Speaker 1: 00:01 Uh, San Diego assault highlights attacks against Asian Americans. Speaker 2: 00:05 We've received over 2,800 incident reports from 47 States and the district of Columbia Speaker 1: 00:12 I'm Maureen Cavenaugh with Jade Hyman. This is KPBS midday edition Clinical trials open at UC San Diego for a new Alzheimer's treatment Speaker 2: 00:30 For about 15 years. And we are genetically engineering cells in the brain. We are changing themselves. The brain will, Speaker 1: 00:37 You are a black history month special on black mothers and babies. Plus an excerpt from the new KPBS podcast. The Parker Edison project that's ahead on midday edition Speaker 1: 01:00 The suspect in an attack against an elderly Filipino woman in San Diego has his first court appearance. Today. The 35 year old man is facing charges of assault and elder abuse, but not a hate crime. The attack in San Diego last week is being seen as part of a string of attacks nationwide against Asian-Americans in Northern California. A number of incidents against Asian-Americans included the death of an 84 year old man. Last month. Heated rhetoric from officials against China is thought to have provoked the attacks, but advocates say until we have a better accounting of hate crimes in the country, we won't know the extent of the problem. Joining me is Manju Kulkarni, executive director of the Asian Pacific policy and planning council in Los Angeles and a lecture in the Asian American studies department of UCLA. Also co-founder of stop a P I hate in Los Angeles. And Manjoo thank you so much for joining us. Thank you for having me. What have we learned about the reasons for these attacks and are they related in any way? Speaker 2: 02:06 Well, at stop, the API hate an organization that we founded last March. We know that there is, um, significant amount of acts of hate against Asian Americans from across the country. Uh, we've received over 2,800 incident reports from 47 States and the district of Columbia. And while we don't know, um, the motives or circumstances yet in these particular incidents, uh, we don't yet have all the details, but we know that this is part of that larger problem, um, that we've seen over the last year. Speaker 1: 02:44 It seems many of the victims that we're hearing about are elderly. Are they thought of as easy targets? Speaker 2: 02:50 That's exactly right. Yes. We know from our data that those who are seen as vulnerable do get targeted more often. That includes the elderly young people. And then also women actually, who have reported incidents at two and a half times. The rate of men, Speaker 1: 03:07 The attack here in San Diego was charged as assault and elder abuse, but not a hate crime are hate crimes, difficult to prove Speaker 2: 03:17 Often they can be. Um, but what we know is that I think unfortunately, um, law enforcement doesn't always identify hate crimes as that in fact, a state auditor's report from 2017 for California found that in up to 50% of incidents, law enforcement failed to properly identify them as hate crimes. So we know that a lot of work needs to be done in terms of trainings, if they are in fact, due to hate that they are identified as such, Speaker 1: 03:51 What kinds of rhetoric could possibly be provoking these attacks? Speaker 2: 03:55 Well, certainly we know from the last year that racist rhetoric used by president Trump was a factor. Um, many of the individuals who reported to us in fact said that perpetrators used his language in committing the offense. So they use terms like Wu Han virus, Kung flu China virus. Um, and sometimes they even weaponize the president himself saying that Trump is going to FSU. Trump is going to send you back to your country. So that is one factor. And we know just from our examination of Asian-American history, there, there has, um, for over a hundred years been, uh, anti-Asian sentiment. That's been with us. It led to the Chinese exclusion act. It led to the Japanese American internment. Um, and so many other things sort of in the course of the 20th century, Speaker 1: 04:53 You tell us about some of the incidents that you've heard about over the course of the pandemic. Speaker 2: 04:57 They range from, um, you know, individuals experiencing verbal assault or harassment, an elderly couple who is taking their grandchild for a walk in their neighborhood. Uh, car of young people drove up and yelled racial epithets at them, um, in a very menacing way. It, it obviously scared the grandparents, uh, we've seen at stores, um, that individuals are refused service where the store cashier will not serve them, or we'll make comments to them. We've also seen, uh, discrimination in the workplace where individuals have been told to go home on a day that there's, COVID when there's no evidence that they've had it they've actually tested negative, but they happen to be the one Asian American in the office. And then we have seen physical attacks, um, including, uh, one of a young man, uh, a middle school student who was, uh, physically, uh, actually a year ago in February. Uh, he was accused of having COVID just because he's Asian American and was punched in the head 20 times because of that animus. Speaker 1: 06:07 So are there concerns about what will happen to Asian-American kids when schools Speaker 2: 06:12 That's exactly right. We are worried about that. We're actually looking into that now working with local officials and even, you know, uh, state educators to really think about, you know, what does it mean when our schools reopen, uh, we've already seen a number of incidents even during shelter in place, uh, where schools have been opened and young Asian-American kids have been tormented by their peers. So, uh, I think we need to be proactive and know and understand what's going on and be ready to deal with it. When it happens Speaker 1: 06:48 At his confirmation hearing for us attorney general yesterday, Merrick Garland said investigating hate groups and hate crimes would get a high priority in the justice department. Do you think that kind of commitment has been lacking? Speaker 2: 07:03 It has been lacking until recently. Um, but we were very heartened by the Biden memorandum or executive order that was issued the first week of the new administration, condemning racist language, condemning these type of attacks against our community members and also directing the department of justice to begin to work with community groups like ours, to better understand the problem and take action because that's what's needed right now. Um, not in weeks or months from now, but today we need our leaders on the local state and federal levels to take action and begin, uh, to help us solve this problem. Speaker 1: 07:46 How is the very broad and diverse Asian American community responding to these threats? Is there a lot of fear? Speaker 2: 07:53 There is so much fear and trepidation right now, and we see it in young people, those of middle age and elders I've seen on social media that young people really are worried about their parents or grandparents going out at all, you know, going to the store, taking a walk in their neighborhood, um, being in the park. And then they're of course, you know, nervous about what this means, right? It creates a feeling of otherness, a lack of belonging. And, you know, at a time of COVID when we all need to be coming together, uh, it really creates alienation. And with it, uh, additional anxiety and depression, Speaker 1: 08:35 I've been speaking with Manju Kulkarni. She is co-founder of stop AAPI hate, and Manjoo thank you so much for speaking with us. Speaker 2: 08:43 Thank you again for having me Speaker 3: 08:50 There is promising news and the effort to treat Alzheimer's disease researchers at the, of California, San Diego school of medicine launched a first in-human clinical trial. They are looking at the safety and efficacy of a gene therapy that delivers a key protein into the brains of people with Alzheimer's disease or mild cognitive impairment. The principal investigator of the clinical trial is Dr. Mark [inaudible]. He is a professor of neuroscience and director of the translational neuroscience Institute at UC San Diego health. And he joins me now, Dr. [inaudible] welcome. Speaker 4: 09:26 Thank you very much. It's nice to be here. Speaker 3: 09:29 This clinical trial is going to be very interesting to a lot of people. Can you describe what it is? You're testing? Speaker 4: 09:36 Yeah. We're using a gene therapy to introduce a protein into the brain that in animal studies prevents the death of cells in the brain and promotes the formation of new connections between cells. So in animals, when we do this, we see a reduction in loss of cells, and we actually see an improvement in memory function. The question we're testing the trial is whether these benefits will be observed in people who have Alzheimer's disease. And gene therapy in the last few years has achieved just remarkable breakthroughs and at least one neurological disorder called spinal muscular atrophy. In that case, a replacement gene for a deficient gene was introduced into children who would otherwise die by the age of two. All of the children that were treated are still alive, and that's simply by taking a gene and the viruses we use to introduce a new gene into the body of those children. We're trying to do something analogous in this study, which is to introduce a gene that's normally present in the brain, but making much more of this gene for a growth factor called BDNF and hoping to over produce it in a region of the brain where cells are dying and prevent their death and the same approach and animals literally builds new connections. So we would like to try this in Alzheimer's disease and mild cognitive impairment and see if it's beneficial. Speaker 3: 11:02 And do you know if there are other clinical trials for the treatment of Alzheimer's, Speaker 4: 11:07 There are lots of clinical trials for the treatment of Alzheimer's disease, and that's an issue we face in recruiting patients. Um, the reason we're excited by this one is that this is the only potential therapy to our knowledge that can literally recover memory. The other clinical trials are trying to slow cell degeneration, and we too are trying to do that. But in addition, unlike these other approaches, this growth factor gene that we are delivering literally builds new connections and on that basis and restore memory in animals. So, you know, this is unprecedented in the realm of Alzheimer's disease therapeutics. Speaker 3: 11:45 That's amazing. And you mentioned BDNF. It's something we've all got in our brains, but can you tell me what happens when we don't have enough of it when we don't have of it, then cells Speaker 4: 11:54 Degenerate and sometimes die. So, you know, in Alzheimer's disease, there is a deficiency of this normal protein called BDNF in the region of the brain that undergoes degeneration earliest in Alzheimer's disease. That's in the memory circuitry called the hippocampus. And, um, it, we don't think that Alzheimer's disease is caused by the loss of beating enough. We think the loss of BD NEP and Alzheimer's disease is a consequence of amyloid what's called pathology. So these other things, the amyloid, the towel and aging are responsible collectively for causing Alzheimer's disease. As a consequence of that, these levels of this growth factor decline. And again, we're replacing the growth factor, not just to normal levels, but to extra high levels and in an effort to really combat this degeneration. Speaker 3: 12:45 No, it takes quite a while to get to the point of human trials. I imagine. Um, how long have you been studying this particular therapy? Speaker 4: 12:54 We've been studying this for about 15 years? Gene therapy is a, is a important undertaking. We are genetically engineering cells in the brain. We are changing the cells, the brain. So to be able to bring that to people, you really have to be very careful. You have to do enough, uh, studies in animals to really show that it's a compelling enough effect to merit, bringing it to people. And you really have to show that it's safe. And so we did a number of studies. We started with amyloid mice. Then we went to rats and the age of rats. And then we even took this through monkeys and found that it continued to have these, these effects that were beneficial and that it was safe. You know, you might ask what are the potential risks of this? And the, the largest risks that we identified in the animal studies was the risk of seizures. If we introduced this into the wrong place in the brain, but interestingly, those seizures are a reflection of activating brain circuits. That's something that we want. And if we can accurately deliver this to the part of the brain where the cells are degenerating, we don't see seizures. Speaker 3: 14:00 And this trial is in phase one right now. Where do you go from here? What's next? Speaker 4: 14:04 Well, we'll see if in our first patients, it is safe. We can see whether it will actually improve memory. Um, and if it is safe, uh, then we'll move on to larger phase two clinical trials. So we are recruiting patients for this trial now, hopefully from the local San Diego region. And if we see good evidence of safety and maybe some evidence of effectiveness, then we'll move into larger clinical trials. Speaker 3: 14:29 If all goes well, what kind of a timeline are we on? Speaker 4: 14:33 What about two to three years? Speaker 3: 14:35 Okay. I've been speaking with Dr. Mark [inaudible] professor of neuroscience and director of the translational neuroscience Institute at UC San Diego health. Dr. [inaudible]. Thank you so much for joining us. Speaker 4: 14:47 Yes. Thank you. Speaker 3: 14:59 You're listening to KPBS midday edition. I'm Jade Heintzman with Maureen Kavanaugh. How do you protect yourself from COVID-19 when you have nowhere to go? Well, that's a question. Some incarcerated men have been asking themselves during the pandemic lone Pope prison in Santa Barbara County has struggled to control the spread. The facility had the worst outbreak in a federal prison last year, but today local politicians and some former inmates say they're still alarmed about the handling of COVID-19 at that facility in Lompoc here's reporter Dina Montague. Speaker 5: 15:34 It's a cool Saturday morning in a rural part of Santa Barbara County. And a few men in gray sweats are lined up arms around each other's shoulders. Eyes closed. These men are incarcerated at the low to medium security federal prison in lone Polk. After a moment with their heads bowed, the men start exercising until recently burned. Appleby was one of them. He served 16 months at Lum Polk for a white collar crime. When COVID hit, he was terrified. Speaker 6: 16:06 There is no social difficulty. You're sleeping a couple of feet away from someone else. Speaker 5: 16:11 The federal Bureau of prisons says it has conducted widespread testing of inmates at long Polk, but Appleby disagrees Speaker 6: 16:18 Dormitory with never tested, never at all. Speaker 5: 16:21 Appleby was finally tested for COVID-19 right before his release in October, in a statement, a Bureau spokesperson said any inmate displaying symptoms of COVID-19 will be tested and placed in medical isolation. Inmates will also be tested when entering or departing any Bureau of prisons facility. Even with this response, the mayor of Lompoc Jenelle Osborne is concerned, but there are some systemic issues. For example, over 11 days in may active COVID cases fell from 931 to 16, a more recent uptick and decline in January has mayor Osborne worried about the cause of the new cases Speaker 6: 17:03 I heard of the new uptick was once again, as I did the last time, which was outreach by members of the families that have prisoners in residence and by locals who knew of the uptake because they have family that works out there. And Speaker 5: 17:21 It's frustrating in an effort to reduce infection rates, former us attorney general, bill BARR directed the Bureau of prisons to prioritize the release of non-violent at risk inmates to finish their terms at home. What's known as home confinement, but Don specter, executive director of the prison law office says that long poke, this has been refused for unclear reasons for using prior offenses as a disqualifier Speaker 7: 17:50 There they're using the amount of time served as a disqualifier, Speaker 5: 17:54 Even though the risk of contracting COVID in prisons is high. Spectra is representing incarcerated men at Lompoc in a class action lawsuit. He says that his legal team has been trying for the last eight months to get a court order, to allow more men to see out their sentences at home. But without success, I reached out to the federal Bureau of prisons for data on the number of inmates transferred to home confinement from lone Polk, but only system-wide figures were made available for burned Appleby. Even though he served his time, it's not over Speaker 7: 18:27 So disgusted. Okay. With, with the whole process that I said, you know, I'm not just going to drop this once I get out. Okay. You know, I want to, I want a voice to be heard and I'm a proud American should have. And I think that we could do better Speaker 5: 18:46 Was reported by Dina Montague Speaker 7: 18:51 More than a decade ago. The Marine Corps established wounded warrior battalions for Marines, with the worst mental and physical injuries. But those battalions aren't addressing one of those troops, most common issues that Marines who were suicidal or suffer PTSD are still being discharged for misconduct, KPBS, military reporter, Steve Walsh has this story. Speaker 8: 19:15 Staff Sergeant Romeo pack Torres Jr. Has multiple combat tours starting in Iraq in 2004 and later in Helmand province in Afghanistan, when his outpost was attacked from the nearby village, Speaker 9: 19:28 Getting a tagged and firefights. And so when I got back, I noticed that was not the same. Speaker 8: 19:35 A few years later, as an instructor, he remembers saving a Marine's life. He says a young Marine threw a live grenade and it bounced back landing in between them. The Marine froze and Torres dove on top of him. Speaker 9: 19:49 Number is everything is slow motion. You know, by the time I grabbed that Marine, I really thought I was going to lose my leg. Speaker 8: 19:56 It's also where he received a traumatic brain injury. Speaker 9: 19:59 I started getting headaches really busy. Speaker 8: 20:02 October is his 18 year career. As a Marine came to an abrupt end after a DUI in Okinawa hearing voices, he was hospitalized for suicidal thoughts and flown back to the Naval hospital in San Diego. He spoke from a wounded warrior battalion at camp Pendleton, as he was fighting to stop the Marine Corps from kicking him out of the service. Speaker 9: 20:23 I feel like, you know, they're just going to try to put me in the streets with no help. After all the years of service that I did Speaker 8: 20:30 For Goldsmith says, it's a common story. It happened to him. Speaker 7: 20:34 I was kicked out of the army in 2007 after surviving a suicide attempt. Um, and this is the type of thing that is all too common Goldsmith has Speaker 8: 20:43 Gone on to form higher ground where he advocates for the law, so that fewer troops get discharged for misconduct in the first place, which affects their veterans benefits. He says it's still happening as often as it does because it's too easy for commanders to separate service members. Speaker 4: 21:02 No accountability officers can, you know, discharge people and ruin their lives by stripping people who, uh, are suffering from PTSD, from access to healthcare. And that officer just gets to move on with their life. Uh, while someone, you know, may end up suicidal may end up dead. A few years later, Speaker 8: 21:25 Camp Pendleton's wounded warrior battalion were picked. Taurus was assigned the commander won't address, individual cases. Lieutenant Colonel Brian Heisman says most of the Marines who end up here are on their way out of the Corps. Many voluntarily Speaker 10: 21:40 Our focus is to ensure that their medical treatment is coordinated. And that's really where that begins. In that end. We are aware of legal issues, but really our focus is on the medical side. Speaker 8: 21:52 Heisman is a former infantry officer without a medical background. Wounded warrior battalions are Marine units, not medical units. They coordinate treatment and connect with the VA benefits system. For those Marines being discharged because of illness or injury, it was packed Taurus's commander back in Okinawa who wanted him to be involuntarily discharged for misconduct, even though he's undergoing treatment at the 11th hour Peck Torres hired a private attorney, Jay Sullivan, to try to stop him from being discharged. Speaker 4: 22:24 If someone doesn't save him, I believe he will die. And he cannot do this alone. He needs help. He needs a lot of help because the disorders that he has are permanent and he will be struggling for the rest of his life. Speaker 8: 22:36 Torah says it's more than a potential loss of benefits. It's a sense of abandonment, Speaker 4: 22:42 My, uh, interview with, uh, SAR major and Della tenant Corona. You know, I was just, I couldn't control my emotions. Uh, so I just started breaking down and yeah, Speaker 8: 22:51 A few days after this last interview, staff Sergeant Peck Torres texted that his involuntary discharge was final. He had to leave the wounded warrior battalion at camp Pendleton and head home to Texas, where he faces an uncertain future. Speaker 1: 23:07 Joining me as KPBS, military reporter, Steve Walsh, Steve, welcome. Hi Maureen. This is a really disturbing story. Is it the DUI that Peck Taurus got in Okinawa that is the basis for his discharge, Speaker 8: 23:23 Right? That, and, and there's another piece of misconduct that I won't even mention, but yeah, small things often the related to injuries that affect decision-making and impulse control like, like PTSD. So people get under stress, they relive past trauma and they start to self-medicate and that, you know, these are things that can go untreated for years, especially if you're a Marine and you don't want it to impact your career. Speaker 1: 23:50 Doesn't the service see a link between the traumatic injuries suffered during his time in service and the drinking that caused the DUI. Speaker 8: 24:00 Well, they're supposed to there's even a 2016, uh, secretary of the Navy policy that is supposed to require extra consideration when a sailor or Marine is being discharged. Once they've been diagnosed with these types of injuries or mental health issues, advocates say that the services have actually found ways around that though. They determined that the PTSD didn't contribute to the conduct in [inaudible] case, his attorney says they administer what was really designed as a test to show whether someone is competent to stand trial though, eat also been diagnosed with a serious, uh, service related disorders, including traumatic brain injury and PTSD. Speaker 1: 24:42 Now, when a Marine is involuntarily discharged, how does it affect their veterans benefits Speaker 8: 24:48 In all sorts of ways? You know, and in voluntarily discharged typically typically comes with some sort of downgrade, a Peck Taurus, I believe is going to be a general under honorable condition. Now that highest is, uh, is an honorable discharge. So it does impact benefits. I'm also told that, you know, if you have a really good advocate, they can get around some of those restrictions. You know, if they really know the law, but it takes time and it's real expertise, especially in the area of VA benefits. So for someone who is struggling with mental health issues, they may not have all of those resources available to them. And it definitely impacts the employment. Like a future employer will see this discharge and the last questions it could affect whether or not you receive a security clearance going forward. So yeah, there are serious long-term consequences. Speaker 1: 25:37 Now it sounds as if there's not much recourse a service member has, if their commanding officer wants them discharged for misconduct, no appeals, right? Speaker 8: 25:48 Well, this is mostly a paperwork shuffle, so you're not going to have this, this large in-person hearing people think of you like a few good men, and there's a big trial going on. That's typically not the way this happens with a discharge. You can appeal up the chain all the way up until the secretary of the Navy. Um, but it's complex. And it usually takes somebody who really knows the system to do that. And I'm told that it's, it's often not very, and especially in this case, it wasn't very effective. Speaker 1: 26:18 What are the Marines wounded warrior battalions for? Are they for injured Marines who are about to leave the service Speaker 8: 26:26 In part? Now, think back when these were formed back in 2006, what was going on? You had thousands of Marines filtering back from, from Iraq and Afghanistan was serious injuries. And each one of the services has some sort of analogous to a wounded warrior. This is because people were falling through the cracks. Back in those days, they were being sent home to their home units where they really weren't getting proper treatment. Some were discharged shortly after their tours with little preparations, people fell through the crack. There were a number of suicides. It was a real mess. But so these battalions were, are set up to kind of coordinate somebody's medical treatment. They start the VA benefits process for people who are going to be separated out of the service. They can also provide guidance to commanders at other units on how to handle these cases. It's a place where people can go to rehab or at least have their rehab coordinated. So some people will stay in the service, even if they've gotten to a wounded warrior battalion, but though most of these people are on the way out. Speaker 1: 27:29 Steve, I don't want to let you go. Before I ask you about this forum, you have coming up on violent extremism among us military veterans. Tell us about it. Speaker 8: 27:39 So this is kind of a followup to the two, um, zoom events that we did last year, looking at extremism in the military. This is kind of a followup looking at the role veterans groups play in this. We know that we're seeing extremist activity in the military itself, and that at recently in a change to the byte administration, we're seeing the military taking more serious action against that. The veterans groups are kind of in the same boat though. There we're finding out there are very few resources set aside for veterans, you know, to help maybe pull them out of some of these groups. And we're seeing even fewer resources from the VA though. I'm thinking that that's going to be changing over the next year or so. So we're going to talk to advocates that, uh, looking at, um, uh, how to maybe talk to your relative. If they've been kind of pulled into one of these groups, we're going to talk to veterans village of San Diego on some practical advice on working with people in this area, as well as just kind of get a sense of just things like Q Anon and Oathkeepers, you know, just to give people a sense of just what's out there. And quite frankly, it's a little bit frightening. Speaker 1: 28:46 Okay. I've been speaking with KPBS, military reporter, Steve Walsh, Steve. Thank you. Thanks Marie. The virtual forum on violent extremism among us veterans takes place tomorrow night at six Speaker 3: 29:10 For black women who are expecting pregnancy can be filled with the anxiety of knowing. You will have to navigate a healthcare system plagued by racism, and that racism affects the quality of medical care black women and infants receive. According to the most recent data from the California department of public health, black infants are three times more likely to die. And 60% more likely to be born prematurely than white infants. Black mothers are three times more likely to die due to pregnancy or delivery complications than white. Again, this is happening because of racism in health care. And we want to talk about it to kick off our hour long, special tomorrow. We want to introduce you to Darnay Blount. She is a certified professional midwife who owns birth roots, women's health and maternity center. They've recently partnered with project concern, International's healthy start program to help address these disparities. It was her own traumatic experience that led her to where she is today. Darnay welcome. Speaker 6: 30:10 Hi, good morning, everyone. Speaker 3: 30:12 So many women, particularly black women are having these traumatic birthing experiences and, and you had a traumatic birthing experience yourself that sort of connected you to this line of work. Can you tell me about that? Speaker 6: 30:24 Yeah. So when I had my second child who is now about to be 22 years old, and next week I'm in the hospital setting, I felt like I had a lot of birth trauma from that birth. Um, it felt like, um, for all, for lack of a better phrasing, like birth rape, um, and because the doctor that I had, wasn't my primary care doctor that I had been seeing the entire pregnancy. So I had a complete stranger. Um, and when I went in there and my, my water had been broken and I wasn't aware it was like a high trickle and I had a fever. So they said, we're keeping you, we're inducing you. And then the intervention started coming without any explanation of what they were doing, why they were doing it and doing exams on me without really asking permission. And he did manual dilation on my cervix when he was in there without telling me that's what he was going to do. Speaker 6: 31:13 And I asked him to stop and it was really painful and he kept going and held my legs while he was doing it. And it just, I, more and more of that throughout the labor of just like doing things to me without really saying what's happening and why. And, um, and that pretty much put a fire under me of like, if this happened to me, I'm sure this is happening to other people. I was very young at the time and I'm like, I started doing more research and learning about the experience of birth and then how it relates to black women versus white women. Um, and it kinda kinda put this like passion in me to, to create something different and be a part of a solution instead of a problem. Speaker 3: 31:52 Why, why do you think you were treated like that Speaker 6: 31:55 In the hospital? One because of my youth and then two, because I was black woman and I feel like it was a two-fold thing. So there was this sort of assumption that because I was young and black, that I didn't know better, so that they'll just tell me what's best for me. And I've seen this kind of attitude pervade throughout the healthcare system. If they make an assumption based on what they think, what culture you're coming from, our race you're coming from ethnic group that you belong to. And as well as like how much you could possibly know based on your age. Um, I was pretty well read and I did a lot of research. And so, you know, I understood a lot of things, but they just didn't seem to want to have those conversations with me and just like, Oh, the doctor will let you know what you need. Speaker 6: 32:37 You know, that's kind of what the nurses would say. They'll tell you what you have to do next. Um, and you know, I didn't appreciate that. And, and so I was like, I would never treat a patient like this if I had, if I was in this type of a field and that it's really demeaning, it's very disrespectful, it's scary, it's traumatic. And, um, and it messes with the progress of the labor and the birth when there's fear involved, you know, as you became a midwife, what did you begin to notice about the birthing experience of other black women? I was only seeing similar things as I had experienced in my birth. I noticed that when I was attending a birth of a white woman, that they were more likely to explain all the procedures, give them options, um, that they were, they were more, um, amenable to letting more people come in the room and support them, um, pre COVID of course, that they gave them more options when it came to what they can choose and, and not choose for their babies even. Speaker 6: 33:42 Whereas there was more of this blanket approach coverage of like, this is what we do in the hospital when it was anyone that was not white, you know, and these issues have persisted for a long time. Um, just like the disparities have, why do you think there's no urgency to fix the problem? When we say like this urgency to fix the problem, it takes us a really long time to change something that has sort of been as a part of our system, kind of woven into the care of our system. And I feel like the United States was sort of, kind of created and this like white system and from a white perspective. And it's, it's an, you know, several hundred years ago and racism and slavery and all that we were, was built. You know, our system was built on that and it's hard to kind of like undo all those foundational building blocks that were put in place of like treat the whites this way, treat everybody else this way. Speaker 6: 34:37 This is how we do care. I mean, everything was segregation. And like, if you don't have money, then you don't get care. And it seems that in the last like 15 years that we're shining this light on this issue of disparities and like that, that it even exists. A lot of people had no idea that these were the numbers and that they seem to be the same in some areas getting worse in some areas like in, particularly in California, our numbers are better than the national, like, um, leading numbers for disparities, but still the, the, the difference is still there three to four times, you know, the rates of white people for, um, our infant health and our maternal health outcomes. And so I think that I'm really excited that we're, we're really shining a light. We're seeing it on billboards. We're seeing it on news articles. Speaker 6: 35:26 We're hearing podcasts that everybody's learning that this is an issue. Um, but I think that we just don't know how to break ourselves out of income, out of it. People are starting pay attention to like, well, what's working. What are these groups asking for so that they can have better outcomes so that they can be seen and be heard and, and survive and live through their childbirth experiences. And, um, and one of the things that we learned about is that, like what, what are women asking for? What are pregnant people asking for that they're asking for culturally competent care by care providers that look like them, they want more holistic approaches. They want options. They want alternatives to what the normal birthing scene may look like Rizzo, and maybe an alternative in the hospital, having a birthing center within a hospital, having care providers like midwives that may be able to take care of them, um, in conjunction with working with doctors, some of them want options for birthing outside of the hospital and outside like freestanding birth center, and some want the option to be able to birth at home and, and doing this on a risk and risk by risk, you know, or case by case basis based on their actual health risks. Speaker 6: 36:35 I've been speaking with Darren, a Blount, a certified professional midwife and owner director of birth roots, women's health and maternity center. She recently partnered with project concern, International's healthy start program to help address these disparities, Darren, I thank you so much for sharing your story and for the advocacy you do thank you. Tomorrow on midday edition, you'll hear about the experiences black women are having here in San Diego, as well as available resources. And what's being done to fix the healthcare system. Speaker 7: 37:19 This is KPBS midday edition. I'm Maureen Kavanaugh with Jade. Heinemann what comes to mind when you think of American culture, the new KPBS podcast, the Parker Edison project zooms weigh in on what really makes it culture, food, music, styles, sex fashion, and more all through the lens of black America and an excerpt from episode two of the podcast, host Parker Edison takes us to Imperial Avenue in the heart of Southeast San Diego to talk to Kelly Alexander founder of the organization, pillars of the community, to the Edison project. We'll see what's happening on the 6,400 block of Imperial. These days located at 6,403 pillars of the community brings together national activists, educators, and artists. Today, we talked to Calvin Alexander, a man who was in the middle of it all. Excellent man. Excellent. I'm gonna jump right in and ask you some personal questions on the side. What's the full name of pillars, pillars of the community. Where are you located? So we're on Imperial Avenue in Southeast San Diego, not too far from the in Canto station could be anywhere else. May Speaker 11: 38:38 You know what? That's a good question. So we've been in a number of different spaces, but all of them have been on Imperial Avenue and, uh, Imperial Avenue actually has kind of a historic significance, um, where there's been, it's kind of been a, a black hub, both of the arts and business and other things historically. Um, it's kind of in the center of Southeast San Diego and it transitions through a number of different neighborhoods, but in parallel Avenue was very central to kind of everything that we've done. And so, although we've been in maybe three or four spaces, all of those spaces have been on Imperial Avenue. Um, and in fact, that's where we looked when, you know, when we were first starting, we were very kind of, uh, intentional and deliberate in finding a space on Imperial Avenue. And so that's where we started and that's where we are. And that's where we hope to remain. Speaker 7: 39:32 What is one priority that you have in this new year that you guys are looking to tackle? Speaker 11: 39:37 Yeah. So the number one thing is we want to be able to address kind of harassment by the police. So, you know, a lot of attention has been put around kind of police violence, police harassment, racial profiling, um, after the death of, of, of George Floyd and Briana Taylor. And so I think what we see happening is young African-Americans black people, uh, in this country in particular, are tired of being bullied by the police. The fact that in Southeast San Diego, you can be pulled over and asked if you're a gang member asked if you have any tattoos, that's that they think they might not kill you. They might not beat you up. And if they don't kill you and don't beat you up, that's considered a good interaction, pulling people over like this and the Hoya, and there would be chaos. They would never stand it. Speaker 11: 40:21 Why? Because you're taking away for time that they could be spending with their family. You're hassling them. You're treating them as if they don't have a right to drive someplace. Um, but in Southeast San Diego, it's normalized. So you go to any barbershop on U S you get pulled over by the police that they gonna look at you like, you're crazy because there's normalized so that we want to address the normalization of police harassment that happened in our community. So that's the main focus that we were trying to knock out, uh, this year for listeners who are outside of San Diego, what's the major difference between Southeast and the Hawaii? Well, first let me say that it's not even people outside of San Diego, because most people in the Hoya and other parts of San Diego don't even know what Southeast San Diego is because they don't come and visit here. Speaker 11: 41:03 Right? And so you have two San Diego's. You have the San Diego, uh, with the beach and SeaWorld and, and, and the San Diego zoo. And then you have the other San Diego that tourists don't know about. So people from outside of San Diego don't know about, but also people who live in San Diego don't know about and don't care to know about, you know, LA Jolla is a more affluent. It's just kind of the extreme difference between Southeast San Diego is more, one of the most affluent neighborhoods in San Diego and San Diego for the most part is one of the poorer areas of San Diego. And in San Diego, as throughout the rest of the country, is there's a direct correlation between poverty class and race. Uh, so the area tends to be wider and richer. And Southeast San Diego tends to be blacker and poorer. Speaker 11: 41:57 So in LA Jolla, people look at police as if there's a problem. Those are the people you call to help out in Southeast San Diego. The police are there, whether you call them or not. That is the biggest difference between kind of LA Jolla and Southeast San Diego. In particular, when dealing with police presence and community indirections, was there an instant that acted as a catalyst that caused you to do pillars? Two things happened. One is I ended up moving to Southeast San Diego off of ocean view Boulevard. And in a period of two weeks, I was pulled over three times by the police. The other thing is, as I was teaching at San Diego city college, I had a student of mine, uh, who was getting all A's really brilliant, formerly incarcerated, getting all A's writing, brilliant essays, doing really well in his other classes two weeks before graduation, two weeks before his finals, he ended up being arrested for a parole violation because he was a documented gang member. Speaker 11: 42:57 And his parole officer came to do a visit. He found a blue shirt on the ground inside of his closet. And because he had a blue shirt on the ground inside of the closet, he was via, that was a violation of his parole. As a result he was taken out of fully, was taken away from his job. He was taken away from his family and reincarcerated for the color of shirt that was sitting on the ground of his closet. Um, so those two examples made me realize that we really had an issue with how people are treated in, in the communities that we live in based off of their identity. That's what I'm talking about. When we talk about community, it's knowing different people who grew up in different areas who have different areas of focus, uh, and whatnot, but because you have a shared culture because you have a shared set of values because you care about the same areas, you create a community. Speaker 11: 43:53 And so that's a, that's what we're all about, man. What part of town do you live in today? Yeah, so I'm an Encanto. I live two blocks away from, uh, our office, I think is really important when we do the work in communities that we actually live in those communities. That we're a part of. Although I grew up in Linda Vista Southeast has kind of been my adopted community and a place where I've, you know, raised both of my sons, um, and where I'm currently raising, uh, my third son. Um, and I've really put down roots and really loved this place because of the culture, because of the, the love because of the, uh, you know, the diversity, uh, it's just an amazing place to be. Speaker 12: 44:31 How was Calvin Alexander, president and founder of pillars of the community? They're always doing amazing things over there Speaker 1: 44:41 That was Parker, Edison, host, and co-creator of the new KPBS podcast, the Parker Edison project, the full episode, exploring Southeast San Diego comes out tomorrow, listen and subscribe wherever you get your podcasts.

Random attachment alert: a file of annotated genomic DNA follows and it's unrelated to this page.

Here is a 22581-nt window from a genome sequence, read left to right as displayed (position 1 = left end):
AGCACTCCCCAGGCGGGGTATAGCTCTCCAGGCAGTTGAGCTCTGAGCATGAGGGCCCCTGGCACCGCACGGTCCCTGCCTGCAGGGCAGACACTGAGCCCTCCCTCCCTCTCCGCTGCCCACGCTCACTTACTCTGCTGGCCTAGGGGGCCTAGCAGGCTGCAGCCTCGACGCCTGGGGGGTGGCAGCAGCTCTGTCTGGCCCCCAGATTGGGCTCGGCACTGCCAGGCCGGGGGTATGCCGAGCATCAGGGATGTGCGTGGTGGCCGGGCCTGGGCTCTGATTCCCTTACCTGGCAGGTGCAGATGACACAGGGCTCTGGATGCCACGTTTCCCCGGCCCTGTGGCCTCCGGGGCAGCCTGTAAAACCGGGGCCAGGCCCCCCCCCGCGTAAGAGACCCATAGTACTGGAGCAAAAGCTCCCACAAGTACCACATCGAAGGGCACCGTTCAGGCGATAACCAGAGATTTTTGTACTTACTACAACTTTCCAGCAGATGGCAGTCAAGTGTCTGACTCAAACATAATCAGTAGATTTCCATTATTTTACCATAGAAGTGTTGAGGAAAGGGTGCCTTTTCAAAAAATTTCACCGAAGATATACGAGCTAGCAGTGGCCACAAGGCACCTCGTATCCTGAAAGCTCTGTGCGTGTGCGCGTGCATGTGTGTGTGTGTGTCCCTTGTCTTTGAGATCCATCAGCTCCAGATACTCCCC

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Community advocates argue for better tracking of Asian American hate crimes. Plus, scientists at UC San Diego will soon see whether a treatment for Alzheimer's they have been working on for over 15 years is as promising as it appears now. And local politicians and some former inmates say they're alarmed about the handling of COVID-19 at Lompoc Prison in Santa Barbara County. Then, marines with PTSD and other wounds of war continue to be involuntarily discharged for misconduct, despite efforts to keep them in the corps. Finally, how racism affects health outcomes for pregnant black women and their babies.